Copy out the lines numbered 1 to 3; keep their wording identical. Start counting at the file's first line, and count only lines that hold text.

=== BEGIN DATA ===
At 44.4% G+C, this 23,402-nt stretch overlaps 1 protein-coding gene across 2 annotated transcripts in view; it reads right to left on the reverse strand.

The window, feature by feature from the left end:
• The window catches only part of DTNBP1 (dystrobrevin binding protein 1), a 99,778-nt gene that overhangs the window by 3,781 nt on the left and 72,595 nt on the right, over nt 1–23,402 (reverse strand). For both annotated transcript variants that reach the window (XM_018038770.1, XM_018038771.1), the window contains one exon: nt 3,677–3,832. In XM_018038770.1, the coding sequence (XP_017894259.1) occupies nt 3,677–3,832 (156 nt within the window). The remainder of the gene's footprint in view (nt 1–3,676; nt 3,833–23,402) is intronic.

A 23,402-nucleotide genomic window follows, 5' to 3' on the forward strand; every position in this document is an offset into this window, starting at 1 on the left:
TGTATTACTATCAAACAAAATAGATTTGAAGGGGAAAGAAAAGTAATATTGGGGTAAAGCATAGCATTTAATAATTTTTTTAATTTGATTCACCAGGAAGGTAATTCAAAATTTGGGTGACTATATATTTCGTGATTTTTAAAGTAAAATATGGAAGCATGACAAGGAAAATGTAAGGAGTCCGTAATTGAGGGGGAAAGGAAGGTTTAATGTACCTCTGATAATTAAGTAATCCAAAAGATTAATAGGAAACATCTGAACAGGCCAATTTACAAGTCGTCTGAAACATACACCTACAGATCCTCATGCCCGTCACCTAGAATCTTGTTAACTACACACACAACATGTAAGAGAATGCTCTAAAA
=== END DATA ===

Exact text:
At 44.4% G+C, this 23,402-nt stretch overlaps 1 protein-coding gene across 2 annotated transcripts in view; it reads right to left on the reverse strand.

The window, feature by feature from the left end:
• The window catches only part of DTNBP1 (dystrobrevin binding protein 1), a 99,778-nt gene that overhangs the window by 3,781 nt on the left and 72,595 nt on the right, over nt 1–23,402 (reverse strand). For both annotated transcript variants that reach the window (XM_018038770.1, XM_018038771.1), the window contains one exon: nt 3,677–3,832. In XM_018038770.1, the coding sequence (XP_017894259.1) occupies nt 3,677–3,832 (156 nt within the window). The remainder of the gene's footprint in view (nt 1–3,676; nt 3,833–23,402) is intronic.